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Mill Bay man worried by Grand Theft Auto-style catalytic converter theft

Breghman Dolan’s car was chained to a truck, towed and flipped over outside George Bonner Elementary
Breghman Dolan’s car was totalled in the incident, leaving him waiting for his insurance claim to be filed. (Courtesy of Breghman Dolan)

A bizarre catalytic converter theft has a Mill Bay man worried about crime in his community.

Breghman Dolan awoke the morning of Nov. 8 to find his car wasn’t by the farmstand at the end of his property on Cobble Hill Road. Somebody, during the night, had chained his Toyota Prius to their truck and towed it behind them, weaving haphazardly along until Dolan’s car flipped over in the parking lot of George Bonner Elementary School. There, someone cut off the catalytic converter from the back of Dolan’s car and left it flipped over in the parking lot.

Dolan had heard tires squealing during the night but assumed it was just “kids being kids” and then in the morning started calling towing companies when his car wasn’t where he’d parked it. They couldn’t release any information as the issue was being investigated by police.

Initially, struggling to get answers from Shawnigan Lake RCMP, Dolan described the whole process as frustrating. After a week, he was told they weren’t investigating as there were no leads. A neighbour had caught the incident on a home security camera, but the footage was erased before police could access it.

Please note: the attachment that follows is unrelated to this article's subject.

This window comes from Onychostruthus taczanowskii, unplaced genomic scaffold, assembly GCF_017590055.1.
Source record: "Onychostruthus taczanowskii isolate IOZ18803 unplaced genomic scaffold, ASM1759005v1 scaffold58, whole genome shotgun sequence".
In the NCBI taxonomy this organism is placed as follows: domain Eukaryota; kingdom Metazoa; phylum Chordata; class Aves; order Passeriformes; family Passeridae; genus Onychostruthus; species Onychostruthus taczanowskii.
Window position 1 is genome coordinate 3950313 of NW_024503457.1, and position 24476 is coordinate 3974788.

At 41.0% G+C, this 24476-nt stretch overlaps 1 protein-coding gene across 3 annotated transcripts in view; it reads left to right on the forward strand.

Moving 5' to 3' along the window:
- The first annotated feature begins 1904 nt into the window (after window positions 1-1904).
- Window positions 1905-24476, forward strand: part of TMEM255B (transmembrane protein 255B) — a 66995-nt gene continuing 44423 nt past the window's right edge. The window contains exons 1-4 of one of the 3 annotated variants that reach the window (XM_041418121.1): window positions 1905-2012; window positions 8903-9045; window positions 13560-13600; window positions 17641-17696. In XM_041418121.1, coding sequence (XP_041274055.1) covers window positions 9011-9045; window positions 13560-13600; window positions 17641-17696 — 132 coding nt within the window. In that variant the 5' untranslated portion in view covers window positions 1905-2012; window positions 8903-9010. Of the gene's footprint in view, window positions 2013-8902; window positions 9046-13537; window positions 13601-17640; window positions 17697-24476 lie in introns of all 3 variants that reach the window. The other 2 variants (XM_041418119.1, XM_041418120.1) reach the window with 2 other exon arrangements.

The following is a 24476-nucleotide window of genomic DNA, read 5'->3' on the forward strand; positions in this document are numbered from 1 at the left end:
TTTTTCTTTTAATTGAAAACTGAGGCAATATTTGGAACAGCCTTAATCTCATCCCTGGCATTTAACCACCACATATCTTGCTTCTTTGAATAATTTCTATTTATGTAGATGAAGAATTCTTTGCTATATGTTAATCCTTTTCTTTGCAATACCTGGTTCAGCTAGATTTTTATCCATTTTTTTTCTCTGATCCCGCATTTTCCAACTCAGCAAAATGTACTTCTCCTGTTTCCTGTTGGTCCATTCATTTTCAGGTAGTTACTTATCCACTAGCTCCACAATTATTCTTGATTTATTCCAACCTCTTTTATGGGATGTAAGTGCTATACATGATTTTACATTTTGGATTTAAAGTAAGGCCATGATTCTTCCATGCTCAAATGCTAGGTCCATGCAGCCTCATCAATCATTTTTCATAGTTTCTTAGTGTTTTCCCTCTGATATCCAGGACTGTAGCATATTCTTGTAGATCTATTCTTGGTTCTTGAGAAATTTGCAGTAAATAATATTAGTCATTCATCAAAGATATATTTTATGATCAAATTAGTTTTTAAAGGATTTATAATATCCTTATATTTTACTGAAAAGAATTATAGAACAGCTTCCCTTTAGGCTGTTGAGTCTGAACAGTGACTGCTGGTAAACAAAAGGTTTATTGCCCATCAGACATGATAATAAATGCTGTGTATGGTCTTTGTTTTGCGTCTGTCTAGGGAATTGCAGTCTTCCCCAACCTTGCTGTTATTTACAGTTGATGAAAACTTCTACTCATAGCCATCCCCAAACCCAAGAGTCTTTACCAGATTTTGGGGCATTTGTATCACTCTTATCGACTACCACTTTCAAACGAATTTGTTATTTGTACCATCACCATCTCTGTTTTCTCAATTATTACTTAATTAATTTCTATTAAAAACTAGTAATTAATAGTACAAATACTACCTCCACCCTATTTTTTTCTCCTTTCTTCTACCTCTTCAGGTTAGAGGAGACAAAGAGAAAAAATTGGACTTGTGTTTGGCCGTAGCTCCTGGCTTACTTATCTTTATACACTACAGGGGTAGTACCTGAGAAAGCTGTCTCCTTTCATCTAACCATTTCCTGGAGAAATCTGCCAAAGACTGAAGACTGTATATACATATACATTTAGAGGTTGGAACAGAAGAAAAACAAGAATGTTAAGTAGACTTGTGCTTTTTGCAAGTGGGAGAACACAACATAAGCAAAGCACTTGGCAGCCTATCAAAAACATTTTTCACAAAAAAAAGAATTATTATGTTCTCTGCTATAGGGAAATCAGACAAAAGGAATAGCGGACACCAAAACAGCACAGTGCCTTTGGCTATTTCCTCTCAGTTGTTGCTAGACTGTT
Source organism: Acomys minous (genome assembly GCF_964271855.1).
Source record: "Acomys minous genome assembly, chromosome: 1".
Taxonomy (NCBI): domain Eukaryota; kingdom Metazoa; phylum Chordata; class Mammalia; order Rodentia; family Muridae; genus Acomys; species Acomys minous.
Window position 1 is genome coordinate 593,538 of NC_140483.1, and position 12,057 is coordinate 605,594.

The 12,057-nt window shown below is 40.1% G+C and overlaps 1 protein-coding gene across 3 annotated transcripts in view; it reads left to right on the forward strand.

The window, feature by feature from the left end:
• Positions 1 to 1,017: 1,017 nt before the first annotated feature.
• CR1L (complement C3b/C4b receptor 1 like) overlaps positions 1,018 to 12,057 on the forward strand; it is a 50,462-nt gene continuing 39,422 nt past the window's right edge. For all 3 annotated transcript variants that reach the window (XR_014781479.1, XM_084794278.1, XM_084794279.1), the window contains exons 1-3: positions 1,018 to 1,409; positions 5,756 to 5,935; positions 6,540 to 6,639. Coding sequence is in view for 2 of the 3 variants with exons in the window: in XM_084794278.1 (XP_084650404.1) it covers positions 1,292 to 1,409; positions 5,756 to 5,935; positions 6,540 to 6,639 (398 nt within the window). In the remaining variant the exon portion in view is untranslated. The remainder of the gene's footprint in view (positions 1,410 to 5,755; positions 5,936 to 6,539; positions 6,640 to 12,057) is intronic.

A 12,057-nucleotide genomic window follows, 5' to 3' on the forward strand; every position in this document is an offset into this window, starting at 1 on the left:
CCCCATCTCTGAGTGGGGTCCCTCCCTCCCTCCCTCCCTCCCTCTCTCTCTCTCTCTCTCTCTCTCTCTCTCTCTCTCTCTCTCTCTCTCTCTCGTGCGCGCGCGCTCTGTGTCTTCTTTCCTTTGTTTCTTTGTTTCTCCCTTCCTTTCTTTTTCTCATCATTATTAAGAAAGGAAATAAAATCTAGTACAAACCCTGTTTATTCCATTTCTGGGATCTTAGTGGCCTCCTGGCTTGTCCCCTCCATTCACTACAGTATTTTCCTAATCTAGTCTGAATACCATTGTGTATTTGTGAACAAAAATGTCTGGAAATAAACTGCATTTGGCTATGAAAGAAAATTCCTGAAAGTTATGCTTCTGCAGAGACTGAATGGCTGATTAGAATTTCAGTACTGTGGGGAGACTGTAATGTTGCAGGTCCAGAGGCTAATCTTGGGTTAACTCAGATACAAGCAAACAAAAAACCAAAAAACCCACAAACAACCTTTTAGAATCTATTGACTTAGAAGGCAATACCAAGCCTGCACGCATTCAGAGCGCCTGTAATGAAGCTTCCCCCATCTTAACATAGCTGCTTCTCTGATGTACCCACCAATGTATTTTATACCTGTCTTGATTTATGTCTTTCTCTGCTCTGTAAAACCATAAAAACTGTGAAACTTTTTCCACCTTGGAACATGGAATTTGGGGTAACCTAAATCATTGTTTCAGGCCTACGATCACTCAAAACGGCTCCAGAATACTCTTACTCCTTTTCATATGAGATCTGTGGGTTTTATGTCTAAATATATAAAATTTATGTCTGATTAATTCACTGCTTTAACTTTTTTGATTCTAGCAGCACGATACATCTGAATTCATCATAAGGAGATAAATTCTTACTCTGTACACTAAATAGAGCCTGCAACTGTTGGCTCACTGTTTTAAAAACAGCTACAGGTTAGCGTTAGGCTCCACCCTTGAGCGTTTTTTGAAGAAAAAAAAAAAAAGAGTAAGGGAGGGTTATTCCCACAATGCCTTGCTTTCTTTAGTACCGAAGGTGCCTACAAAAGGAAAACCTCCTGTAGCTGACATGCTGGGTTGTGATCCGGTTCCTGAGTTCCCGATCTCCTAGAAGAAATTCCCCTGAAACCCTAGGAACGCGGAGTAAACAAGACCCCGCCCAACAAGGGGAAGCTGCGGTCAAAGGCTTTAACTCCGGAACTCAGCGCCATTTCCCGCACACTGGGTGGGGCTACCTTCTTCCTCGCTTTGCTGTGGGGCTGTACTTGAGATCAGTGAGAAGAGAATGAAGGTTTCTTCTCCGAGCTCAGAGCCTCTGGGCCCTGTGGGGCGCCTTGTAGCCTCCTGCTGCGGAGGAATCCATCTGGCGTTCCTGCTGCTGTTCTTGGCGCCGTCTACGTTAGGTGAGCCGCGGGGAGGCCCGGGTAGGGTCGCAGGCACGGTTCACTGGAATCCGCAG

“Just like any other investigation, any files that deal with public safety (life or death scenarios) will take priority,” Cpl. Alex Berube, a spokesperson for the RCMP, said in an email. “Files will be dispatched on a priority basis based on different factors (life or death, whether or not it is in progress, etc.). Files are investigated until all venues have been explored. A file will usually conclude when there are no further means to investigate and no suspects have been identified.”

Berube added there were about seven thefts of catalytic converters in the last year in the Mill Bay area.

“They don’t want to get people afraid and worried but people should be aware,” said Dolan.

The car was a write-off with backlogs at ICBC meaning it’ll be a while before Dolan can complete his claim to have it replaced. He works days in Victoria and his partner works nights in Duncan which can be tricky to navigate with one car. But the thing Dolan is more worried about is the safety issues for the neighbours nearby and the fact the crime happened right near an elementary school.

“Clearly they were lacking regard for other people, they didn’t care if they got caught,” said Dolan. “They’re playing Grand Theft Auto in real life.”

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